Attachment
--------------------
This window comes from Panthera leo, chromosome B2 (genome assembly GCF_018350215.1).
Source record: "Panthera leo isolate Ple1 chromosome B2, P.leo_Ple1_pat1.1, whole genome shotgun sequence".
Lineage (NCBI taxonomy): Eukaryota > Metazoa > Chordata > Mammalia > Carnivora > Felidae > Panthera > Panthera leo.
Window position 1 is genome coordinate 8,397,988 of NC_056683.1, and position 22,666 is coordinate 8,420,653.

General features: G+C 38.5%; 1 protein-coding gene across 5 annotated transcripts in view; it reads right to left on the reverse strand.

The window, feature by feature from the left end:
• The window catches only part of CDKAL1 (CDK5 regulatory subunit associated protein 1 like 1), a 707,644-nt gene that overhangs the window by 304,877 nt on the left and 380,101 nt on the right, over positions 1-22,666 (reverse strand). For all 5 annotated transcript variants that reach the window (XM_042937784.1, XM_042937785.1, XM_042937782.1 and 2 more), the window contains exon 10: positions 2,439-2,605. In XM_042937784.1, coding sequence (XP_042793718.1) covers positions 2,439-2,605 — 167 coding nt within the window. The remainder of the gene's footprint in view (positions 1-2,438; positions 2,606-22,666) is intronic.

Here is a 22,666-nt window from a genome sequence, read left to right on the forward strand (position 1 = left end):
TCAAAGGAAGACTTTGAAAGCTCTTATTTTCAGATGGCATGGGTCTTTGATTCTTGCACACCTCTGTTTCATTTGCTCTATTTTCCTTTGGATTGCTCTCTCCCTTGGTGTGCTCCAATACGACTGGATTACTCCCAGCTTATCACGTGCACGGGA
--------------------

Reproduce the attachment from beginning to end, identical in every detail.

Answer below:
This window comes from Panthera leo, chromosome B2 (genome assembly GCF_018350215.1).
Source record: "Panthera leo isolate Ple1 chromosome B2, P.leo_Ple1_pat1.1, whole genome shotgun sequence".
Lineage (NCBI taxonomy): Eukaryota > Metazoa > Chordata > Mammalia > Carnivora > Felidae > Panthera > Panthera leo.
Window position 1 is genome coordinate 8,397,988 of NC_056683.1, and position 22,666 is coordinate 8,420,653.

General features: G+C 38.5%; 1 protein-coding gene across 5 annotated transcripts in view; it reads right to left on the reverse strand.

The window, feature by feature from the left end:
• The window catches only part of CDKAL1 (CDK5 regulatory subunit associated protein 1 like 1), a 707,644-nt gene that overhangs the window by 304,877 nt on the left and 380,101 nt on the right, over positions 1-22,666 (reverse strand). For all 5 annotated transcript variants that reach the window (XM_042937784.1, XM_042937785.1, XM_042937782.1 and 2 more), the window contains exon 10: positions 2,439-2,605. In XM_042937784.1, coding sequence (XP_042793718.1) covers positions 2,439-2,605 — 167 coding nt within the window. The remainder of the gene's footprint in view (positions 1-2,438; positions 2,606-22,666) is intronic.

Here is a 22,666-nt window from a genome sequence, read left to right on the forward strand (position 1 = left end):
TCAAAGGAAGACTTTGAAAGCTCTTATTTTCAGATGGCATGGGTCTTTGATTCTTGCACACCTCTGTTTCATTTGCTCTATTTTCCTTTGGATTGCTCTCTCCCTTGGTGTGCTCCAATACGACTGGATTACTCCCAGCTTATCACGTGCACGGGA